The government has tried to portray the uprising as an isolated case of Berber cultural demands from a region with a long history of restiveness. But many people in Tizi Ouzou and Algiers reject that characterization.
« Before, people were afraid to speak out, » said one professional woman who joined a march. « But the young people understand well now. The shortages, the unemployment — they are fed up. » She added, « I didn’t go out because of Berber language demands. I went because of the crisis. People are fed up. »
In a massive Berber rally in Algiers on May 31, which drew hundreds of thousands to the largest march in more than a decade, the crowd at one point chanted to onlookers: « Please understand, this is a national problem! »
Are the demands from the street reaching Le Pouvoir? Bouteflika responded first with a call for a commission of inquiry, then a withdrawal of some of the police units from the Kabylie region. Later, he reshuffled his cabinet. But these moves have been criticized by the increasingly strident opposition as too little, too late from a man who, at 64, is widely seen as out of touch with a young and angry nation.
Bouteflika was foreign minister in the 1960s and 1970s, when he helped make Algeria a leading voice for Third World causes. But he spent most of the 1980s and 1990s abroad. Since returning from self-imposed exile to win the presidency in 1999 under a cloud — the six other candidates withdrew, claiming the vote was rigged — he has spent much of his time traveling out of the country.
He helped negotiate a cease-fire between Ethiopia and Eritrea, and has toured world capitals promoting Algeria as recovering from its civil war. But critics say he is mired in Cold War rhetoric and spends more time jet-setting than addressing his own country’s difficulties.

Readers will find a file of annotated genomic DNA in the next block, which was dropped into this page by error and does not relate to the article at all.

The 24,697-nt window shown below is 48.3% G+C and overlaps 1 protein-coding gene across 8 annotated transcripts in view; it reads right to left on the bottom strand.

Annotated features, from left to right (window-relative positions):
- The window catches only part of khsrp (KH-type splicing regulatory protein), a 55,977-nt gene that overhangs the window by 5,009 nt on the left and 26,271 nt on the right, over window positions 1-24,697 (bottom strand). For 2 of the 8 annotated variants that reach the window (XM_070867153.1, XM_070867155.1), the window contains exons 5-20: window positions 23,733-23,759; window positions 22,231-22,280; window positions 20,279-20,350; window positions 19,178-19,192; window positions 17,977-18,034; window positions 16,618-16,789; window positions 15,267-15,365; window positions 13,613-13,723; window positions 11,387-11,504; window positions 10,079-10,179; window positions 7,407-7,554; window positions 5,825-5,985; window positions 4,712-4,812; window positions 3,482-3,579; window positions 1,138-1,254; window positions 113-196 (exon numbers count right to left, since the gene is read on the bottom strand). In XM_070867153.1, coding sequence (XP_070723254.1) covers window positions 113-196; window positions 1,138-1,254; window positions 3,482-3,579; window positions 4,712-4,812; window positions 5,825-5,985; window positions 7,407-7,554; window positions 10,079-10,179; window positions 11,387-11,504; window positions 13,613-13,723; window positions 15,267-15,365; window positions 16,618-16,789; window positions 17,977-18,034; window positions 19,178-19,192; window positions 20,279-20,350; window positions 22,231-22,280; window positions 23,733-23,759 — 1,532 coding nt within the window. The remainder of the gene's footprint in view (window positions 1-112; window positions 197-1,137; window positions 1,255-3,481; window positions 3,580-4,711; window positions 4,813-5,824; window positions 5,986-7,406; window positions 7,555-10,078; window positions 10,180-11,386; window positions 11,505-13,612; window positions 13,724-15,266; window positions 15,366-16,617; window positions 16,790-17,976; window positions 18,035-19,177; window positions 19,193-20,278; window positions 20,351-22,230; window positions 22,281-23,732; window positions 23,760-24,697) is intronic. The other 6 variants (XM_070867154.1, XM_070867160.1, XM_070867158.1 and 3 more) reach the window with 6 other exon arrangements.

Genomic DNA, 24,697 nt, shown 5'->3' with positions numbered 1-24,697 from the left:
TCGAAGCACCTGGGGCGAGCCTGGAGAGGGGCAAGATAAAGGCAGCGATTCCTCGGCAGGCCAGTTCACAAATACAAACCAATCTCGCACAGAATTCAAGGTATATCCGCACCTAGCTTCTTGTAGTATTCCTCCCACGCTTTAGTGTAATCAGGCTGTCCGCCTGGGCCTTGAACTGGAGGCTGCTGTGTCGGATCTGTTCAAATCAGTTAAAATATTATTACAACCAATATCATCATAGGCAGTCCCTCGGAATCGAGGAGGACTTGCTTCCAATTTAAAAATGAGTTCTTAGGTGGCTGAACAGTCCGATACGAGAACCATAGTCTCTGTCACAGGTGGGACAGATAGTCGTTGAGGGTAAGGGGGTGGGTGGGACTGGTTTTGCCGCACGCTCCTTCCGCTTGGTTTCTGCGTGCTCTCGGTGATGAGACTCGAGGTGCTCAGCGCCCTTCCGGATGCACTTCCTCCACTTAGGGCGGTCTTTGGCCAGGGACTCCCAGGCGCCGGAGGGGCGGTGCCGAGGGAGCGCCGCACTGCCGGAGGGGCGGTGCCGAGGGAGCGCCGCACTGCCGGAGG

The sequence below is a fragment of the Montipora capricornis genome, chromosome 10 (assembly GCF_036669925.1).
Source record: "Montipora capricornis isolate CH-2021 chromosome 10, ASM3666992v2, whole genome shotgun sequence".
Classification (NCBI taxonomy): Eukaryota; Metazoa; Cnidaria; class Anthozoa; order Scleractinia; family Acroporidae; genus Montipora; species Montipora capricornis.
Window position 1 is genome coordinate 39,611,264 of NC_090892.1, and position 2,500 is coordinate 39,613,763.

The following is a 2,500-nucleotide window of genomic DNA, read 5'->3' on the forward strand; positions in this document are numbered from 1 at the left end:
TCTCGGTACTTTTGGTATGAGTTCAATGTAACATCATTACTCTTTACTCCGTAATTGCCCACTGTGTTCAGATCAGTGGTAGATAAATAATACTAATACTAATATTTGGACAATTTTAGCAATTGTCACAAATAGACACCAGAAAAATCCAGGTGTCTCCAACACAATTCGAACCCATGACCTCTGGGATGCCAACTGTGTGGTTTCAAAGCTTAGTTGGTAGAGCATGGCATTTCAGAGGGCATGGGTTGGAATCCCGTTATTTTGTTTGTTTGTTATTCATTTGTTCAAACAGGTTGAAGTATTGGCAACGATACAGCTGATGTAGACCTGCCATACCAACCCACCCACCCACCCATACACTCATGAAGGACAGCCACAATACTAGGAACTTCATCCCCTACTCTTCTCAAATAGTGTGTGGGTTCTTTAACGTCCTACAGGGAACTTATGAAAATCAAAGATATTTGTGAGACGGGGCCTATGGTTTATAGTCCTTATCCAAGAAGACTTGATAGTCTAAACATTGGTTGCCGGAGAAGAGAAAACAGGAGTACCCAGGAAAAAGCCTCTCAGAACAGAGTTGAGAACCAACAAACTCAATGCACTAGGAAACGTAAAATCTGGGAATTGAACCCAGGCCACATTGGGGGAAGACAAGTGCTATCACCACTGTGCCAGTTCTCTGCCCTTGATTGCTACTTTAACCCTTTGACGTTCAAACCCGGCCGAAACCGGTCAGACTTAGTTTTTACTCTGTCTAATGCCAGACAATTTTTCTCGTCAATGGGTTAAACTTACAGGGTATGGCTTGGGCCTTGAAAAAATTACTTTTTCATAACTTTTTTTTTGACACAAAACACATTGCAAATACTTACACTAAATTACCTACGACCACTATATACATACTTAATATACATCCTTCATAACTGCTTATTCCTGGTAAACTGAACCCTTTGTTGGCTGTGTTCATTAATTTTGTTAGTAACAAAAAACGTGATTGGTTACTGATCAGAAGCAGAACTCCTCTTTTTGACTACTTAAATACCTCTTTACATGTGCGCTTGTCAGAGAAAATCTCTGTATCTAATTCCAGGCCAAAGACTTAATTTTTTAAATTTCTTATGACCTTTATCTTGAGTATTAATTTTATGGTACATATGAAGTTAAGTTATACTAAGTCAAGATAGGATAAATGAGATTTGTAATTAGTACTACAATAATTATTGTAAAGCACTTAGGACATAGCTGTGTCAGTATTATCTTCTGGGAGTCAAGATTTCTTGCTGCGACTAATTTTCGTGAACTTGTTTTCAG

« The president goes off to America, to England, everywhere, but he doesn’t sort out his problems at home, » said a taxi driver, offering an unsolicited comment on Bouteflika. « The problem here is, we are a state of generals. »
One newspaper cartoon here showed Bouteflika leaving his presidential jet and stepping onto a red carpet, which led directly to another jet. A joke making the rounds is that Bouteflika is planning an official visit — to Algeria.
A lingering and unanswered question here is: How independent is Bouteflika? Some see him as a mere figurehead of the shadowy Pouvoir. Others assert he is a real reformer who finds himself circumscribed as he tries to pull Algeria’s crusty political and economic system into the 21st century.
« He has no power, because he was never really elected, » said a well-connected Algerian journalist. « He does not have a free hand, because he is blocked. The majority of generals want to fire him, but the question is how. They are worried about the international reaction. »
« I think there’s a divergence of interests, » said a Western diplomat. « I think he would like to do more, but he cannot, because of Le Pouvoir. The situation is so hot for the president, he has two options: leave everything as it is, or hope these young people go on making pressure, so he will be able to change things. This might help him implement his reforms.
« We are at a crossroads now. »